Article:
In the 1970s and ’80s, opera was an integral part of cycling in Italy. RAI television used to open its Giro d’Italia coverage with an inspirational aria, perhaps Pavarotti singing Nessun Dorma from Puccini’s “Turandot,” while showing sepia scenes of Coppi and Bartali battling over cloud-covered mountains. And the Italian version of Radio Tour would play classical music for long stretches of races when there was no real action. During quieter moments of the Tour, one of my press-car colleagues, a passionate Catalan journalist from Barcelona, Miguel Utrillo, would entertain us with his own operatic outbursts, his favorite being a made-up song about a Pyrenean stage town: “Oooo-ooh, Saint Lary!”
Another indelible memory is Sean Kelly’s phenomenal time trial between his hometown of Carrick-on-Suir and Clonmel that won him the 1985 Nissan Classic; the video of his record-setting ride was later set to the hit song “Wind Beneath My Wings,” sung by Sheena Easton. The lyrics well described how the Irish regarded their Sean: “Did you ever know that you’re my hero … I could fly higher than an eagle, ’cause you are the wind beneath my wings.”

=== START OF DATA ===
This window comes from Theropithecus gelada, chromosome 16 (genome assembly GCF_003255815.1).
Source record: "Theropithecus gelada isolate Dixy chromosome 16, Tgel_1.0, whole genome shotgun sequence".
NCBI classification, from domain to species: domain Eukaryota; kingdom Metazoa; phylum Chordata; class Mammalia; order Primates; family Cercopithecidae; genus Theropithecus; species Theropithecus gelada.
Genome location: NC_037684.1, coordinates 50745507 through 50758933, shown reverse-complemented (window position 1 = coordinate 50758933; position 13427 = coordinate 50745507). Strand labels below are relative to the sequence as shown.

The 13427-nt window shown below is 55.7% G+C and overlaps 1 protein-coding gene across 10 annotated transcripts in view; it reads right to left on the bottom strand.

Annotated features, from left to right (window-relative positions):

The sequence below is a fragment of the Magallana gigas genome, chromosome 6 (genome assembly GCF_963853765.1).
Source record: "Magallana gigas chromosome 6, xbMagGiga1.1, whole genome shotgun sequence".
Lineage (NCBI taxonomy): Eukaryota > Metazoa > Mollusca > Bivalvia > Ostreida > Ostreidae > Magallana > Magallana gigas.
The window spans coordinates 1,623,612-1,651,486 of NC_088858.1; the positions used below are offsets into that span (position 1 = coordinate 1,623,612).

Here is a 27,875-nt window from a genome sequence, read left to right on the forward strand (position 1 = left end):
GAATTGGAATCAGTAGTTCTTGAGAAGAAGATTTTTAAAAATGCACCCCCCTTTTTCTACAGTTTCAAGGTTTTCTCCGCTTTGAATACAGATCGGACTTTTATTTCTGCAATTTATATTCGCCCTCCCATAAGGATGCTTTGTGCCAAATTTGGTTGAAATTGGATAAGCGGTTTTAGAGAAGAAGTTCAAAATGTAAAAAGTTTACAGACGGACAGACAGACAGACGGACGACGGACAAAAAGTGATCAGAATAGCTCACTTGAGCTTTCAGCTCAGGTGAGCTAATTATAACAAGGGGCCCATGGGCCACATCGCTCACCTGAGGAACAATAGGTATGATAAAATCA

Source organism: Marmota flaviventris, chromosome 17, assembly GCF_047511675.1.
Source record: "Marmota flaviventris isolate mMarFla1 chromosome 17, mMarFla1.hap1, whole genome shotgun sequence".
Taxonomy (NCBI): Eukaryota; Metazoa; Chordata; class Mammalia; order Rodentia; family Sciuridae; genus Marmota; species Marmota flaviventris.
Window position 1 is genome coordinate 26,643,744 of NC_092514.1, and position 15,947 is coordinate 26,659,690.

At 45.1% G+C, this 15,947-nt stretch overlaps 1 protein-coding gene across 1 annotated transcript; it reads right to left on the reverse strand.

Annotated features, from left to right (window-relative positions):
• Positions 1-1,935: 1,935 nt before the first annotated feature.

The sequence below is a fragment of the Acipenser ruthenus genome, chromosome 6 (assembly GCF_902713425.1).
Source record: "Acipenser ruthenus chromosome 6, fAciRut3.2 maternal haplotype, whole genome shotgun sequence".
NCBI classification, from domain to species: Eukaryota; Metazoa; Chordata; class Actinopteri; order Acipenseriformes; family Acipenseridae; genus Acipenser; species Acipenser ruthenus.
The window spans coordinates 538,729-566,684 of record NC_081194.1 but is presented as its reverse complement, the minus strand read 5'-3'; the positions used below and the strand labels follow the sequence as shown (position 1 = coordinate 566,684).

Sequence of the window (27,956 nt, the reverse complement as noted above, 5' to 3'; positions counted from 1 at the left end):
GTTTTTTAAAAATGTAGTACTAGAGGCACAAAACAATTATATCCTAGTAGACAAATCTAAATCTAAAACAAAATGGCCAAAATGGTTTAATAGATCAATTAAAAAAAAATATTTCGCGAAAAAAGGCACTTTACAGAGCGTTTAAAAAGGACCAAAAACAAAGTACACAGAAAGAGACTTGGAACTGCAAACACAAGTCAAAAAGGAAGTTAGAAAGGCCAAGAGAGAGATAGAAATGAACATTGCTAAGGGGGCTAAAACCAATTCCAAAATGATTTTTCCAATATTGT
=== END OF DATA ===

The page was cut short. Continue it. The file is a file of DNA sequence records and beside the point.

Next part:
There’s also something truly uplifting about the dramatic fanfare-style refrain played before every single presentation at the Tour de France, bringing pomp and dignity to those jersey-awarding ceremonies. But the Tour’s most stirring moments come in Paris, when a military band regularly plays the winner’s national anthem.
After listening mostly to “La Marseillaise” or “La Brabançonne” through the late-1960s, ’70s and early-’80s, it was emotionally moving to hear “The Star-Spangled Banner” ring out for the first time in 1986, with Greg LeMond on the top step of the podium. Ironically, there have been no more French or Belgian winners since then, replaced by 10 victories for both the Americans and Spanish, and single breakthroughs for Ireland, Denmark, Germany and Italy. And then, last year for Cadel Evans, we heard the first rendition of “Advance Australia Fair”, unusually and joyfully performed by Aussie singing star Tina Arena.